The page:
Uniform Edition volume 5 Alchemical Psychology is to be released early summer by Spring Publications. The most recently published volume in the Uniform Edition is volume 3.9 Animal Presences. For more information on the James Hillman collection at OPUS visit and click on Explore the Collections.

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The Phoenix

by Safron Rossi, Ph.D., OPUS Director

New Mythos Grant Recipients Begin their Research

Saving History...


ire has long transfixed the imagination as an elemental force that purifies and makes possible regeneration, even hinting at immortality. The Phoenix embodies these ideas in its mythical presence within the mythologies of Persia, Phoenicia and Egypt as well as in Russian folklore.

"I am deeply moved at the level of thoughtful scholarship and vision represented by the projects of these finalists. Each honors the importance of bringing the wisdom teachings of our OPUS elders into the world in service of the future of humanity."

-Lynnaea Lumbard, Ph.D., Chair, Selection Committee


n January 2010 OPUS announced 13 recipients of the New Mythos grant previously offered in fall 2009. The projects span a wide cultural spectrum and are summarized on the OPUS website. The grant provides one of many opportunities to support research in OPUS' archives, essential to forwarding the foundational work left to us by the scholars of the collections held by OPUS. Grant winners Jacquelyn Jackson and the James Waddell Team recently launched their research and offer thoughts on their initial experiences in the stacks. Here are the first updates from our New Mythos grant recipients.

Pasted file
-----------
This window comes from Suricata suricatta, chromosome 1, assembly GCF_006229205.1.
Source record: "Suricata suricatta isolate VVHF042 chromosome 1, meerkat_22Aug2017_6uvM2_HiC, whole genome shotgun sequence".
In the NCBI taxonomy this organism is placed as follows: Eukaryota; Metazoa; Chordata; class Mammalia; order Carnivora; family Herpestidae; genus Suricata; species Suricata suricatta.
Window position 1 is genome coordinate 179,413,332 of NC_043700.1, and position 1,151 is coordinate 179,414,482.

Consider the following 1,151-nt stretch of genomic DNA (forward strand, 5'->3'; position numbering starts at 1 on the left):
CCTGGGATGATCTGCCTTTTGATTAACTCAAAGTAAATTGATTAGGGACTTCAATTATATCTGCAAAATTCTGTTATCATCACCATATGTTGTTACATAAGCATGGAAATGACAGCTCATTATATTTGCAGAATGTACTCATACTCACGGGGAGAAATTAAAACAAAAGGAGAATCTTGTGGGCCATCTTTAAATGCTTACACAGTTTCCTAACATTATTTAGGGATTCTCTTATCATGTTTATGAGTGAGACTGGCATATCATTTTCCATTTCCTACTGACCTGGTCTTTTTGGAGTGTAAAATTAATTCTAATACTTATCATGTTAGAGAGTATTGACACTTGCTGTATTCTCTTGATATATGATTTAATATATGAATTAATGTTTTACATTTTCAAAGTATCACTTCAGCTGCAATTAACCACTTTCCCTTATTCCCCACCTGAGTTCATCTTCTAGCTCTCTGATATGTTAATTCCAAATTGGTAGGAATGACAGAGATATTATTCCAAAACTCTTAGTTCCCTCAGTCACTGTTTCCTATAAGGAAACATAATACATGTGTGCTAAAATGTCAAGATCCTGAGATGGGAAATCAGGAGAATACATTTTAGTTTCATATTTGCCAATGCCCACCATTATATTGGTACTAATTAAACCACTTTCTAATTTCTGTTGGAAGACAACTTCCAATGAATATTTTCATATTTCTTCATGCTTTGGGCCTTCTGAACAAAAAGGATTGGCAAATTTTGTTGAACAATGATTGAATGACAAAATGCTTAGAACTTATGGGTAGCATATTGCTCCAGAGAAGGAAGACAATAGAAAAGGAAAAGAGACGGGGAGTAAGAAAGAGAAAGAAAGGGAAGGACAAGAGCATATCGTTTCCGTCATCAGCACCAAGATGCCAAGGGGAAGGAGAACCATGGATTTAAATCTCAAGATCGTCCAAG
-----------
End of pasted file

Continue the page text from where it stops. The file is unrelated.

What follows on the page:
a woman offering "her light of consciousness, or the apple, if you will, to the serpent." Sanford's works capture what is emerging as a central theme in my quest through OPUS archives. How do we transform the notion of "sin" that was firmly implanted in the female body centuries ago into "sensual" and "sacred?" What mythos will inspire girls and women today to claim a sacred power rooted in their body, reveling in food, lubricated by sexuality and sensuality. On the female journey, we seek not to slay but to sustain relationships, and through the snakes the journey begins. OPUS' archival collections offer up powerful connections throughout the wisdom housed there. With snakes as guides, we will slither our way toward a mythos of embodied, sacred female strength that is sorely needed to help transform the world.

New Mythos: Hero Escapes from Prison Earth

Lessons Learned from Haiti

by Elise Collins Shields, Ph.D.

"Heritage is our legacy from the past, what we live with today, and what we pass on to future generations. Our cultural and natural heritage are both irreplaceable sources of life and inspiration."

--UNESCO World Heritage Project

C.G. Jung's Red Book Makes an Appearance in Los Angeles

Upcoming Event

Pacifica Graduate Institute and OPUS Present